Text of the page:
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Our friends shall never be forgotten
Major Norman Lloyd Topham (Ret'd)
June 16, 1919 - Sept. 6, 2007
Major Norman Lloyd Topham (Ret'd) June 16, 1919 - Sept. 6, 2007 It is with deeper sadness we announce the passing of our beloved husband and father and grandfather on September 6, 2007. He is survived by his loving wife of 64 years Dorothy, son Bruce Topham (Brenda) and daughter Deborah Smith, both of Edmonton. He also leaves 3 grandsons Christopher and Matthew Major and Adam Smith, 7 granddaughters Jacqueline and Kristin Topham, Cherie and Tracy Topham, Ashley Major and Andrea and Amberly Smith, 2 great grandsons and 1 great granddaughter. Norman was born in Cranbrook, B.C. on June 16, 1919. He grew up in Salmon Arm and Mission, B.C. Norman was a career soldier serving in the Westminster Regiment and the Princess Patricia's Canadian Light Infantry until his retirement in 1968. We will miss you so much but our memories and love for you will be in our hearts forever.
LCol Brian McKenzie Munro, CD (Ret'd)
MUNRO, LCol Brian McKenzie CD Passed away peacefully on June 3, 2009 at Richmond General Hospital after a brief illness. Brian began his military service when he was enrolled in the University of Manitoba Contingent of the Canadian Officer Training Corps from 1944 to 1946. In 1948 he joined the Winnipeg Grenadiers, a Reserve Army unit, as a Second Lieutenant and remained with them until 1950. He subsequently volunteered for service in the Canadian Army Special Force and was recruited for active operations in Korea. At that time he was appointed a Lieutenant in Princess Patricia's Canadian Light Infantry Regiment and served as a Rifle Platoon Commander in Korea with the Second Battalion. Over the years he served with all three battalions of that Regiment; as well he held several staff and training appointments in various locations in Western Canada. He served for two years as a member at a Canadian Armed Forces Training Team in Ghana, West Africa and on return to Canada served as a parachute instructor. Besides Korea and Ghana, Brian saw service in Japan, North and South Vietnam, Laos, Cambodia, Israel, Syria, and Lebanon. He retired from regular duty in December 1982 and was appointed Commanding Officer of Vernon Army Cadet Camp in 1984 and 1985. Brian is survived by his four sons David, Ian (Sylvia), Mark (Gayle), Chris (Genevieve), and his daughter Robin. He is predeceased by his wife Olga and his daughter Leslie. No service by request. In lieu of flowers, donations can be made to the Canadian Diabetes Association.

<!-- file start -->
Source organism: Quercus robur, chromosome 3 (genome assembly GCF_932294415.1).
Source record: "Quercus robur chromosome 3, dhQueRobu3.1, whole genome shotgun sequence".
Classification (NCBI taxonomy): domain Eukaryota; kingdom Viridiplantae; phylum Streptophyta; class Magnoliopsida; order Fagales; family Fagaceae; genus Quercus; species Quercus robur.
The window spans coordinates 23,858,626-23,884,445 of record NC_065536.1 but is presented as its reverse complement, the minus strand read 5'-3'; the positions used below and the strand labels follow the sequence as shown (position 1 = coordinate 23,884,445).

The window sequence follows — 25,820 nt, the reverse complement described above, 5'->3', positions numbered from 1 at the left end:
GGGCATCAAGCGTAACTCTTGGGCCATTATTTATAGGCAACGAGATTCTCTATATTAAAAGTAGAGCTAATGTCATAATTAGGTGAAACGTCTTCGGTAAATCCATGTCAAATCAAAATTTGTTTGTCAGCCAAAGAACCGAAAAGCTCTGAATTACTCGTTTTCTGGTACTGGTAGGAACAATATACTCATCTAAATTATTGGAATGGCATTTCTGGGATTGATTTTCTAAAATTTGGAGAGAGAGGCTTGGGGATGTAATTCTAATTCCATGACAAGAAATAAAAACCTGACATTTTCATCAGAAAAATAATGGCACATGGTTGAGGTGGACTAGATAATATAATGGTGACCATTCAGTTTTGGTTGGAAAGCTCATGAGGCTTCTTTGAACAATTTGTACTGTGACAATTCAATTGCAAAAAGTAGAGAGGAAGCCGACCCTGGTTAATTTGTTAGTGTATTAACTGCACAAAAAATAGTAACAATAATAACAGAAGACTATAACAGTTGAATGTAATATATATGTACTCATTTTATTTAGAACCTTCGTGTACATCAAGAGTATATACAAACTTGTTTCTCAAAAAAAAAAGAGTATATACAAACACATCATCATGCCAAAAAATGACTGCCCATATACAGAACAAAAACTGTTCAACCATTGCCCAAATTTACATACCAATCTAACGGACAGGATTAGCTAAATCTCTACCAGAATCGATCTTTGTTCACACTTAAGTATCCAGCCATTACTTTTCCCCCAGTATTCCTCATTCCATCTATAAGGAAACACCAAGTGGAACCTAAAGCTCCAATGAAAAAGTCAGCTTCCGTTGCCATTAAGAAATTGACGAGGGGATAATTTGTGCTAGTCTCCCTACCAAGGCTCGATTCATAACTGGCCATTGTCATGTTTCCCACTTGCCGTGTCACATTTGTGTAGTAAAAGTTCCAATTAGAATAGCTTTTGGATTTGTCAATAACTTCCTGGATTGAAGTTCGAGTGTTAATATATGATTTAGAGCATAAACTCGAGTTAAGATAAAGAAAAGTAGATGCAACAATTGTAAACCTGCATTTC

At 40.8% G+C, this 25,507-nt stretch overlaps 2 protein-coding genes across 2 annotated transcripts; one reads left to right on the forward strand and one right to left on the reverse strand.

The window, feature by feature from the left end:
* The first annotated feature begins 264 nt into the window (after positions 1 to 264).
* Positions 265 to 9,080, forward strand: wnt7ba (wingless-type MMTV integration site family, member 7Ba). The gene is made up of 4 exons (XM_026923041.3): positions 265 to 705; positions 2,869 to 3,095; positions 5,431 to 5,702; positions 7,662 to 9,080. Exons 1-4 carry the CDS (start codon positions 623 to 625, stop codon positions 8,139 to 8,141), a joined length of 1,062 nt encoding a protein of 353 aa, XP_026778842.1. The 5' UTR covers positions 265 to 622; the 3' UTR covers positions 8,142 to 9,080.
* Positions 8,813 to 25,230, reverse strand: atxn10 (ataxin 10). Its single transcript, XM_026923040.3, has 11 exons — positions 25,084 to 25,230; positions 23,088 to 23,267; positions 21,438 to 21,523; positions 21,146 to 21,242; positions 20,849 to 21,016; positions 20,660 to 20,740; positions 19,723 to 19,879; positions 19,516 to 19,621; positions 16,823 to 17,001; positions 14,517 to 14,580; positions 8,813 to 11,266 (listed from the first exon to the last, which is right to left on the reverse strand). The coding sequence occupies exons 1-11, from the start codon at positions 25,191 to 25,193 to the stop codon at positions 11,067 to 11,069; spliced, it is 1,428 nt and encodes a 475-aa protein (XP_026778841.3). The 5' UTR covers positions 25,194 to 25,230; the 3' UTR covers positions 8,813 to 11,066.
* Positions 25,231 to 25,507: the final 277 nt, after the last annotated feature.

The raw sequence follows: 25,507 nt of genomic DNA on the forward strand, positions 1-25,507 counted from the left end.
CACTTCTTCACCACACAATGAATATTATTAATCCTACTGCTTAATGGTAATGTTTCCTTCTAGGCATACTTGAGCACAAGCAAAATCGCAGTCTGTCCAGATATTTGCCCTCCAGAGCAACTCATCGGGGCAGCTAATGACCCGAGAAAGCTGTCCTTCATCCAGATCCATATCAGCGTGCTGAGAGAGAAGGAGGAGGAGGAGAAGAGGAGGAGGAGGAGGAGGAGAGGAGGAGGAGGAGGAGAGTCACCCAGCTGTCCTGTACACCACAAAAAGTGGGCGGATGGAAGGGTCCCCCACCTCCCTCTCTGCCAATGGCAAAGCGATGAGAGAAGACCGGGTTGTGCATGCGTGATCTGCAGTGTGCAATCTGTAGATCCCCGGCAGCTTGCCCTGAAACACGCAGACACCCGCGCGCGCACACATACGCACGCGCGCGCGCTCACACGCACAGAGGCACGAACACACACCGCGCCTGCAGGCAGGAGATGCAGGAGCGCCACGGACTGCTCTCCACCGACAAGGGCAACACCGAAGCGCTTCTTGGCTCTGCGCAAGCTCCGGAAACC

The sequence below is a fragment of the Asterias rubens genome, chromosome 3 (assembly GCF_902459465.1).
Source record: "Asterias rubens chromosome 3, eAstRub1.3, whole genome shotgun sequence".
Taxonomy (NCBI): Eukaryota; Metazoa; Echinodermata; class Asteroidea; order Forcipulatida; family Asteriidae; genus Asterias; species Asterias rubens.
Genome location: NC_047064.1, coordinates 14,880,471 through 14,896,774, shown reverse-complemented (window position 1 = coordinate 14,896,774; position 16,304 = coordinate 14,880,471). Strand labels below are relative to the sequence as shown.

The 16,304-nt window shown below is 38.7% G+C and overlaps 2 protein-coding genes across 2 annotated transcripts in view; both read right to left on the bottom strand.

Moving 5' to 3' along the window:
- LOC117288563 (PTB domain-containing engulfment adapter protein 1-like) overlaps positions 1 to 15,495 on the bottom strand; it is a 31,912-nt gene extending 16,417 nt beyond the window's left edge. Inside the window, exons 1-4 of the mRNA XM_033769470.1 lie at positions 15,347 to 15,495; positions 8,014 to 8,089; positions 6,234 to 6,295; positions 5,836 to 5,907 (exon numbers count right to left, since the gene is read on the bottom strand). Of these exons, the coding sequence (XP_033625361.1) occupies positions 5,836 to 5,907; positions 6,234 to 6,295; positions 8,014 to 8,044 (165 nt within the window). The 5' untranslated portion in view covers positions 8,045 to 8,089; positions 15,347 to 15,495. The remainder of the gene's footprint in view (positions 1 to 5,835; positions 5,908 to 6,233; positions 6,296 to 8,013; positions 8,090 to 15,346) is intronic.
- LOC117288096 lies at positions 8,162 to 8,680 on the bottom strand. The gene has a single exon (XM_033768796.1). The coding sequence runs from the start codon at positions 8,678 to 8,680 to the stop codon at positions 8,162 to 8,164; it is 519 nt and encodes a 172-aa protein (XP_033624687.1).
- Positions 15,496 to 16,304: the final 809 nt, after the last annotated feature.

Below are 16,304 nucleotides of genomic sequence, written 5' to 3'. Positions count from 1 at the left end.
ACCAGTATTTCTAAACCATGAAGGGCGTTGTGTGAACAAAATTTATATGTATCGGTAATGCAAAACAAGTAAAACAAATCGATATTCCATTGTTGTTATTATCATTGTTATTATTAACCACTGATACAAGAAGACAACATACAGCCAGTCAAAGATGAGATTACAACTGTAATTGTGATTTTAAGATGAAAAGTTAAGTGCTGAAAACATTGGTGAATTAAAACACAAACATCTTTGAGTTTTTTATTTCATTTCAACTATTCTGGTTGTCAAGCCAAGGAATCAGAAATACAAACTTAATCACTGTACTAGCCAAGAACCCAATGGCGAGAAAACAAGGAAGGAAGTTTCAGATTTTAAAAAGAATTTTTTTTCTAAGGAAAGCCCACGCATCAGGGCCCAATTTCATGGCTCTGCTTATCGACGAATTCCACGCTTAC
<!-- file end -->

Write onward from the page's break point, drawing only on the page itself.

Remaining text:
Maj Roy Rigby-Jones CD (Ret'd)
RIGBY-JONES - Roy John It is with sadness that we announce the passing of Major Roy John Rigby-Jones on Saturday, June 27, 2009 at the age of 88 following a battle with cancer. He will be missed by his son Ken (Peggy) and daughter Jill (Peter), granddaughter(s) Shannon (Mike) and Alaina, sister Betty (Bill) and numerous family, friends, business and army acquaintances. He commenced his Military career as a cadet in the Irish Fusiliers of Canada in 1936. Later he joined the Regiment as a boy signaler. During World War II he was commissioned from the ranks and served in the British West Indies, United Kingdom and Northwest Europe holding positions that included signals officer, physical training and unarmed combat instructor, infantry platoon commander and infantry training company commander. After the war ended, he completed his university education with a Bachelor of Commerce Degree and went to work for Revenue Canada until retirement in 1986. He was the holder of the France and German Star, Defence Medal, Canadian Volunteer Service Medal and Clasp, War Medal, Canada 125 Commemorative Medal, the Canadian Forces Decoration and the Queens Jubilee Medal. In recognition of his outstanding service to the Army Cadets he was presented with the Executive of the Year Award in 1991 and a 35 year volunteer service medal in 2009. The family would like to thank Dr. Germaine, Dr. Choi and the staff of St. Paul's Palliative Care unit for the wonderful care that he has received during his final days. A memorial service will be held on Monday, July 13, 2009 at 2:00 PM in First Memorial Burkeview Chapel, 1340 Dominion Avenue, Port Coquitlam, B.C., phone 604-944-4128. In lieu of flowers, a memorial donation may be made to the St. Paul's Hospital Foundation .
Capt Jonathon Snyder, SMV
20 Dec 1981 - 7 June 2008